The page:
Witty and modest, sarcastic and sharp, with a good ear for music and a wealth of knowledge, Ahmed Khaled Tawfik proved to be exactly as I had imagined. Many hours we spent talking about his writings, writing in general, my aspirations to be a writer, movies and music, and even video games. It didn’t take me long to realize that every time we met I had to learn something new from him, be it about the oranges in The Godfatheror the philosophy of Camus or Boney M’s greatest hits. It wasn’t very different from learning something new from one of his books. He never saw himself as a great writer or someone who deserved honors and credits, but he believed that he had to do his part in making young adults read.
At the time Ahmed Khaled Tawfik started publishing his series Ma Wara’ al-Tabeea (Beyond Nature), pocket books were very popular in Egypt and had been for decades. Mostly, they were translations and abridged versions of stories by Agatha Christie, Arthur Conan Doyle, Maurice Leblanc, and a ton of other whodunits by a myriad of foreign authors. There were also a few original Arabic series whose themes of science fiction, adventure, and espionage had inflamed the imagination of thousands for years, but there wasn’t yet a single Arabic book of horror.
Perhaps we didn’t know at the time that we lacked such stories, but right away we realized that we needed them, and for over twenty years we were introduced to different themes of horror; ghosts and monsters, mythical creatures and warlocks, demons and vampires and werewolves. Weaved through the fabric of every new adventure by the main character Refaat Ismail was a wealth of knowledge. One story could be about Dracula, but you’d still learn a thing or two about Voltaire or Shakespeare or Dostoevsky or Avicenna, and you’d learn how and where to find their works and learn more about them. One story could be about the horror of Goya’s black paintings, and with that you’d add to your knowledge a lot about the different schools of painting, the story of a mad artist, and a little of the history of France and Spain at a certain point in time.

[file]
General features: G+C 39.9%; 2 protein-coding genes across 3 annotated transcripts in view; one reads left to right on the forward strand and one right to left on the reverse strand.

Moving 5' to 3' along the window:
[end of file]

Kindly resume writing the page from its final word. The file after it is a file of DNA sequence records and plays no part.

On his tombstone, Ahmed Khaled Tawfik wanted it to be written that “he made young people read.” That he did. Indeed he did. He made us read, write stories and poetry and articles, sing, direct movies and documentaries, paint, translate, take pictures, and do another million things we would only dream about as children. He wasn’t our only influence for sure, but I daresay that he was the most important. It was clear how proud he would be when one of his readers achieved something remarkable. I know he was proud of me when I told him about my decision to be a translator. At first I did subtitles, which he thought was a great way to improve my English. And it was. Later, when I showed him my translations of Chuck Palahniuk and Stephen King, he remarked that it was through translating American dialect in movies that I was able to really get it right. He was as supportive and proud when I translated Tolkien, Neil Gaiman, and George R. R. Martin into Arabic. He even gave me a few notes and remarks, which were very helpful.
I know I owe Ahmed Khaled Tawfik a great debt of gratitude. His entertaining, insightful writings appeared in my life at a time when I was lost between childish magazines I was getting bored of and heavy books (literally and metaphorically) whose language was still difficult for me to comprehend. He gave me keys to all kinds of knowledge in the simplest, most amusing way possible. Now, I try to repay that debt by giving every new translation my best, as if he would still read it and tell me his thoughts.